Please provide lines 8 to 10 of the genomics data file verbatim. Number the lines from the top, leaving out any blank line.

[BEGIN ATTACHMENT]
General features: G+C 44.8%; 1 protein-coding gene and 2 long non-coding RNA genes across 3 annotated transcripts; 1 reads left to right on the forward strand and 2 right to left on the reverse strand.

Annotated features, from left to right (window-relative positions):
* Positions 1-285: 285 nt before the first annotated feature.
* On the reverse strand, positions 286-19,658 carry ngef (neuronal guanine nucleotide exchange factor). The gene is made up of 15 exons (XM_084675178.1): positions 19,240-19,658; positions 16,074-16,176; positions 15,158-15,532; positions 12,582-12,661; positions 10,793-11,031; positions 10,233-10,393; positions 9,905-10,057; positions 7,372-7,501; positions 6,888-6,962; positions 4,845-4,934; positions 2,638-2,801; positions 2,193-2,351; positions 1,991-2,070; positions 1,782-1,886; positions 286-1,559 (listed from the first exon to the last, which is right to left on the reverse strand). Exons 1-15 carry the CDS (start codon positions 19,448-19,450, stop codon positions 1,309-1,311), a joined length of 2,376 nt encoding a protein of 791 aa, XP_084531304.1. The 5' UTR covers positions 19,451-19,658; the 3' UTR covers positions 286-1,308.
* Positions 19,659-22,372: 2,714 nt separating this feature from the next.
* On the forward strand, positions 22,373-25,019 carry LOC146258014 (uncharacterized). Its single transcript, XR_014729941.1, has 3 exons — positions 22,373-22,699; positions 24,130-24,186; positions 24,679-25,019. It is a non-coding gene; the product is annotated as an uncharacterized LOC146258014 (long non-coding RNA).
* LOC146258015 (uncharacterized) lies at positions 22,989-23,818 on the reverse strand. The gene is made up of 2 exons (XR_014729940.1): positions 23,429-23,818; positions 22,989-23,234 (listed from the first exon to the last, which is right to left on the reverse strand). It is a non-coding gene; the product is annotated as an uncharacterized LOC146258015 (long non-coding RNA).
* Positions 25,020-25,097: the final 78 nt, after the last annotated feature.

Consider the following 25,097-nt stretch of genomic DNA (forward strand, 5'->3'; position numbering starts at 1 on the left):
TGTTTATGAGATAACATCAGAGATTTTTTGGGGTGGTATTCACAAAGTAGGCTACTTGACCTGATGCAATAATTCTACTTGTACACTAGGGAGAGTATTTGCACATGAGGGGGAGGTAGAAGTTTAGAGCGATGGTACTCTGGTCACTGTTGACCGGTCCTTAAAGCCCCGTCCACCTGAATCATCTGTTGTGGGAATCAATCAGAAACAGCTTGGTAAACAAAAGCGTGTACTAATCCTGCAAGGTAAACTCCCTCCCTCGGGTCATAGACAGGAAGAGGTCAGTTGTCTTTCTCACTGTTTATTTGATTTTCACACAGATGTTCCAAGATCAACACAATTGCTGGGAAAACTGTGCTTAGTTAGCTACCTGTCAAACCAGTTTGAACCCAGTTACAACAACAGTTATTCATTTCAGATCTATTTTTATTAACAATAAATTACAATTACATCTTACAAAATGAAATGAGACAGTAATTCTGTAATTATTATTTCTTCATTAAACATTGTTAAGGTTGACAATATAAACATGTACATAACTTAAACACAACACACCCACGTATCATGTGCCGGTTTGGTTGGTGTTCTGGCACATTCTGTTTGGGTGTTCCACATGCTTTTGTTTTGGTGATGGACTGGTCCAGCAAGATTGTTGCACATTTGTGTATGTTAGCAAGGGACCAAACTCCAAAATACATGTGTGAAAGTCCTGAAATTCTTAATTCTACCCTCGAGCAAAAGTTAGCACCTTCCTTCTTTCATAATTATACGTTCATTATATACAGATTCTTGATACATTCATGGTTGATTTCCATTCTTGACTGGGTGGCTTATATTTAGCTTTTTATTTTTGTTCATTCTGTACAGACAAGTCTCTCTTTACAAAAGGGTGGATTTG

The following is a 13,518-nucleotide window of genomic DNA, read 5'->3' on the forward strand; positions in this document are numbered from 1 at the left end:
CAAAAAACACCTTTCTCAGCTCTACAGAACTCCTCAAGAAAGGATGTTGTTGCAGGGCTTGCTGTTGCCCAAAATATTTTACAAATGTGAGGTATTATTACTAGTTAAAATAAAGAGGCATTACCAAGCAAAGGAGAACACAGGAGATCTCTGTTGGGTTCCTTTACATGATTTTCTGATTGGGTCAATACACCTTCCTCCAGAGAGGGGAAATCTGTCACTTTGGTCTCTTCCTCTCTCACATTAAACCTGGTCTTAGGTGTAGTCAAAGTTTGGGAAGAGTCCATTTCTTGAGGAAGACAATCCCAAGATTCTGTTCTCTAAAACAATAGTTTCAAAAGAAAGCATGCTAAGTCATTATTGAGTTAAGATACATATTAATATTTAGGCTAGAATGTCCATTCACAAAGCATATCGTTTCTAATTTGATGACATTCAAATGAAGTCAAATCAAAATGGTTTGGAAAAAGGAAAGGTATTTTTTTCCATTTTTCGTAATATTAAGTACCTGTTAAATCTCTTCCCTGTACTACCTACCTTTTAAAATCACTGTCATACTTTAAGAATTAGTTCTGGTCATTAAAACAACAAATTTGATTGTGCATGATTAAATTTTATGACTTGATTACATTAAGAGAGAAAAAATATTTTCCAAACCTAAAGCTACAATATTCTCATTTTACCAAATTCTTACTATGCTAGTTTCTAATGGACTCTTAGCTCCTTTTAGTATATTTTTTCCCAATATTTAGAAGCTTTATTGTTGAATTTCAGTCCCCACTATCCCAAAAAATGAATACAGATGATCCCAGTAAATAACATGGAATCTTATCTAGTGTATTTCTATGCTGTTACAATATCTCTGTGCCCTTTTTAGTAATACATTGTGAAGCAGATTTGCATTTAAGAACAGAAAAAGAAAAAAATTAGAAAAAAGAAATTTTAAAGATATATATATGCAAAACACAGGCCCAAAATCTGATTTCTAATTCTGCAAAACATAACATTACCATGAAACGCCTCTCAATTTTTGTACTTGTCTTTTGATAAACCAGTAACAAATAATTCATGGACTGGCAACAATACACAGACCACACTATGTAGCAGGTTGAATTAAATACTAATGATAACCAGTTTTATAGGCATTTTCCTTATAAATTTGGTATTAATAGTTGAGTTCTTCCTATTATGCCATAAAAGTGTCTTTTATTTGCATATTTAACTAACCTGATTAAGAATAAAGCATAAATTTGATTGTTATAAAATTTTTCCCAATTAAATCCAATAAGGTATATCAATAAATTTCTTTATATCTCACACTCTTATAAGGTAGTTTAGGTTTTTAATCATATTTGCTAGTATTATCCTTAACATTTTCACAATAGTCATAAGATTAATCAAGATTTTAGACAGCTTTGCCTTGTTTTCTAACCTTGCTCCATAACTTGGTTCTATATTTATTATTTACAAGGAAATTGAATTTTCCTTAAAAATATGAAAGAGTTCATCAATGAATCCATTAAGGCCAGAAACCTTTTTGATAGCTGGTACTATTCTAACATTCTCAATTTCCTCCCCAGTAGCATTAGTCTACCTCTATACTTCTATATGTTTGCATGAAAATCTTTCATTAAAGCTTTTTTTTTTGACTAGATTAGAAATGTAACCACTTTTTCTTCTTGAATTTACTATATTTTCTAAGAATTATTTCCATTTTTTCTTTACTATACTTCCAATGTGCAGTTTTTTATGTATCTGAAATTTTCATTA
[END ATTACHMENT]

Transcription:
* Positions 25,020-25,097: the final 78 nt, after the last annotated feature.

Consider the following 25,097-nt stretch of genomic DNA (forward strand, 5'->3'; position numbering starts at 1 on the left):
TGTTTATGAGATAACATCAGAGATTTTTTGGGGTGGTATTCACAAAGTAGGCTACTTGACCTGATGCAATAATTCTACTTGTACACTAGGGAGAGTATTTGCACATGAGGGGGAGGTAGAAGTTTAGAGCGATGGTACTCTGGTCACTGTTGACCGGTCCTTAAAGCCCCGTCCACCTGAATCATCTGTTGTGGGAATCAATCAGAAACAGCTTGGTAAACAAAAGCGTGTACTAATCCTGCAAGGTAAACTCCCTCCCTCGGGTCATAGACAGGAAGAGGTCAGTTGTCTTTCTCACTGTTTATTTGATTTTCACACAGATGTTCCAAGATCAACACAATTGCTGGGAAAACTGTGCTTAGTTAGCTACCTGTCAAACCAGTTTGAACCCAGTTACAACAACAGTTATTCATTTCAGATCTATTTTTATTAACAATAAATTACAATTACATCTTACAAAATGAAATGAGACAGTAATTCTGTAATTATTATTTCTTCATTAAACATTGTTAAGGTTGACAATATAAACATGTACATAACTTAAACACAACACACCCACGTATCATGTGCCGGTTTGGTTGGTGTTCTGGCACATTCTGTTTGGGTGTTCCACATGCTTTTGTTTTGGTGATGGACTGGTCCAGCAAGATTGTTGCACATTTGTGTATGTTAGCAAGGGACCAAACTCCAAAATACATGTGTGAAAGTCCTGAAATTCTTAATTCTACCCTCGAGCAAAAGTTAGCACCTTCCTTCTTTCATAATTATACGTTCATTATATACAGATTCTTGATACATTCATGGTTGATTTCCATTCTTGACTGGGTGGCTTATATTTAGCTTTTTATTTTTGTTCATTCTGTACAGACAAGTCTCTCTTTACAAAAGGGTGGATTTG